Before moving to Los Angeles, I spent eight years living in New York City. I was eighteen when I arrived from Vermont wearing overalls (seriously) and twenty-six when I decided to drive across the country and start a new life in sunny southern California. During my last two years in New York, I lived with my best-friend Brooke in the East Village in the apartment I’d had since my senior year at NYU. I’m not sure exactly what we were doing career-wise back then: I was a nanny who performed in various theatrical productions, and Brooke worked for a PR firm and bar-tended. But whatever we were doing, or not doing, with our lives, we were definitely serious about one thing: all of the amazing restaurants and food that New York City had to offer.
When David Chang’s original Momofuku Noodle Bar opened just a block from our apartment, we became frequent customers to the restaurant that would soon become a world-famous phenomenon. On a mission to taste the city’s best, we had a running contest of which sushi place had the best tamago in their chirashi bowl, which French restaurant had the best foie-gras and steak tartare, and whose menu boasted the absolute juiciest burger.
Our culinary adventures mostly remained downtown, in our post-college price-range and scene. Brooke and I would read about some new uptown establishment and poke fun at its fancy long-winded name, but would secretly wish that we could afford to eat there. So when last week’s “Diner’s Journal” in the New York Times’ Dining and Wine section featured a pasta carbonara recipe inspired by writer Edward Schneider’s experience at a restaurant in Monte Carlo belonging to French chef-restaurateur Joel Robuchon of L’Atelier de Joël Robuchon on East 57th Street (as well as many others in France and across the globe), Brooke emailed it to me as a joke. I laughed and went straight to the kitchen.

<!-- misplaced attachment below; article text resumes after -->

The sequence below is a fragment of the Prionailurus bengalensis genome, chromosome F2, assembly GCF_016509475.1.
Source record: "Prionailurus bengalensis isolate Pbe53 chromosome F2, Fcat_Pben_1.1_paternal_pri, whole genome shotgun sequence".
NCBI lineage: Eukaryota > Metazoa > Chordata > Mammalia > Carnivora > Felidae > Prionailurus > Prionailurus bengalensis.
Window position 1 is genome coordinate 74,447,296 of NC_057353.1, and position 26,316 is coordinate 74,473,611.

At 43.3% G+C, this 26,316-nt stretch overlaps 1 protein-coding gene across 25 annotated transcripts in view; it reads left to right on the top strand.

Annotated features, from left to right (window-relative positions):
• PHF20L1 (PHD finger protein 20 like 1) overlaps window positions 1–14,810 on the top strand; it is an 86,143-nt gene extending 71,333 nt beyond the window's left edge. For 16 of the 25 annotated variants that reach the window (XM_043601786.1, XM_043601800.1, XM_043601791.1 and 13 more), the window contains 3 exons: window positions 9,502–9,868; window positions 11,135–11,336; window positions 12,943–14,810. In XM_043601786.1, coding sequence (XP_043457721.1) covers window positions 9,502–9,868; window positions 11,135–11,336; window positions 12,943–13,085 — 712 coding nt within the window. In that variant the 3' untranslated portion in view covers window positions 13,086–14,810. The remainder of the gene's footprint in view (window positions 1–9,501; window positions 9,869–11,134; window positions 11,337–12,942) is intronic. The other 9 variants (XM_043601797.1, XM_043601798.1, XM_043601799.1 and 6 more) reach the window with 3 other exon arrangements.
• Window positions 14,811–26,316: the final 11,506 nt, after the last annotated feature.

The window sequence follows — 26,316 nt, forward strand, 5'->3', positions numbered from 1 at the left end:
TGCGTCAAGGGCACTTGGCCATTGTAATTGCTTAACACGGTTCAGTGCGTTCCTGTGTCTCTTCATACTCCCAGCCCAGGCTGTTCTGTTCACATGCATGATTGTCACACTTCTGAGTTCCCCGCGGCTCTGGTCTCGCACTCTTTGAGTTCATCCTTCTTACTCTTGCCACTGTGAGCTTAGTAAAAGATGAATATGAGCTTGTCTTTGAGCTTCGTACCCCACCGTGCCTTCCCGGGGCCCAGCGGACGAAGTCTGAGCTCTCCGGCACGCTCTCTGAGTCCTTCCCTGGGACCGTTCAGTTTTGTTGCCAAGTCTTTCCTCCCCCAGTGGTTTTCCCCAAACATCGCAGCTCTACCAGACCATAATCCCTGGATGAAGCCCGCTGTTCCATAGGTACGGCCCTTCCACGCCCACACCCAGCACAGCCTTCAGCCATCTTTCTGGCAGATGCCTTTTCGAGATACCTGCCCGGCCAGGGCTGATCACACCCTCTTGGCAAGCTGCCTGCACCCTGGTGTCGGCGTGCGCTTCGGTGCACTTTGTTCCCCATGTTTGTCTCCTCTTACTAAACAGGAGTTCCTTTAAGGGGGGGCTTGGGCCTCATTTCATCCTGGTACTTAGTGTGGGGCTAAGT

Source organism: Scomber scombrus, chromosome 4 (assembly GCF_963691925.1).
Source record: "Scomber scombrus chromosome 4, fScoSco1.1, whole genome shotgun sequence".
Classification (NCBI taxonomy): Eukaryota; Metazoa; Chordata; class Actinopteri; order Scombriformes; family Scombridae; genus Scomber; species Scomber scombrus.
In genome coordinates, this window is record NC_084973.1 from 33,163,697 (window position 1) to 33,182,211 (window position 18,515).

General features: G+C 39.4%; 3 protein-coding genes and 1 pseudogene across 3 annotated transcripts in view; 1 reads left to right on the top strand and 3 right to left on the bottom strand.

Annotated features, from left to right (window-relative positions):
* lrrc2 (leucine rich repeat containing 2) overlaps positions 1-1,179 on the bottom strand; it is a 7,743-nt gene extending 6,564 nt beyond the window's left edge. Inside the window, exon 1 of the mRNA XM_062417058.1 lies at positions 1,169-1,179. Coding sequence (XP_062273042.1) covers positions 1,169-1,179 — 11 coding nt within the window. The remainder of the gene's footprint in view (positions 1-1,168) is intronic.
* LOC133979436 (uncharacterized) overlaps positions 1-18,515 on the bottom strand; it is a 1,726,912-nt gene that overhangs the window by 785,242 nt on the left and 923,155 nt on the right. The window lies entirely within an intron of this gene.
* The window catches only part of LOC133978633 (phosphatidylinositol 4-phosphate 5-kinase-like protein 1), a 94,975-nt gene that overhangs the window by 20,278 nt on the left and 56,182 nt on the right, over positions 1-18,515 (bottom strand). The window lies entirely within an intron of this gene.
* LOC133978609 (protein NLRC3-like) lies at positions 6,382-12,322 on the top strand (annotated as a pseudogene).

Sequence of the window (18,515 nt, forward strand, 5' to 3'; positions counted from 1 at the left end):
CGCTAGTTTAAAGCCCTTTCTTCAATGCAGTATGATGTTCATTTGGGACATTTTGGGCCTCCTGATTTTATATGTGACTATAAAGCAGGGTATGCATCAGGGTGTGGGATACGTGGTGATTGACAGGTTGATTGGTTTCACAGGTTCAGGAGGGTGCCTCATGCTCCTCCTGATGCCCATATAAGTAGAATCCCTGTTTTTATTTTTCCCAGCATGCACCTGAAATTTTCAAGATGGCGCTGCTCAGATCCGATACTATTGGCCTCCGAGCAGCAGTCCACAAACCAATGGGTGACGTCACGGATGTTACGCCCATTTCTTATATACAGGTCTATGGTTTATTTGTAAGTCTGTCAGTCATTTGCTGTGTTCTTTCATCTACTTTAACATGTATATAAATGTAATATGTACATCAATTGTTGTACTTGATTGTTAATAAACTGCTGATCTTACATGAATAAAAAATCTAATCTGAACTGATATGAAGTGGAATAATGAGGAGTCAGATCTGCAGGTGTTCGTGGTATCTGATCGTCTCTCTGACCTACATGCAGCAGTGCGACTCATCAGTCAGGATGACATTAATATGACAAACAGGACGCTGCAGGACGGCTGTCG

I added leeks to this recipe, and made sure to blend the sauce into a smooth, creamy consistency. The egg is meant to be served runny, then stirred into the warm pasta to cook on the plate. This time, I played it too safe and overcooked my eggs–which still tasted lovely, even with a harder egg–but I’m looking forward to making this again with a softer egg.
While it’s not the most photogenic dish, believe me, it tastes like heaven.
- 2 large shallots, minced
- 1 large leek, finely chopped
- 5 slices applewood-smoked bacon, diced
- 2/3 cups heavy cream
- 2 tbsp. milk
- ½ cup Parmesan cheese, grated
- Salt and pepper to taste
- 12 ounces acini de pepe or other tiny pasta
- 6 eggs
In a heavy skillet over medium-high heat sweat minced shallot and leek in butter until very, very soft and, in a separate pan over medium-low heat, crisp the diced bacon. Drain bacon on a paper towel and reserve. Add heavy cream, milk and Parmesan to the thoroughly softened shallot. Bring sauce to a simmer, stirring constantly with a rubber spatula. After a minute or when cheese is melted, puree the sauce until very smooth in a food processor. Return sauce to heavy skillet and add the cooked bacon and salt and pepper to taste. Set aside. Bring 2 quarts of water to boil and cook pasta until tender but still firm to bite. Drain.
Leave eggs in 140-145-degree water for 45 minutes then carefully crack them. You can substitute poached eggs, but make sure the yolks are really, really runny. (The eggs — and indeed the Parmesan cream — can be prepared in advance.)
Carefully warm the sauce, which should be creamy but not too thick, stir in the cooked pasta, season if needed, and spoon over egg in warmed bowls or on warmed plates.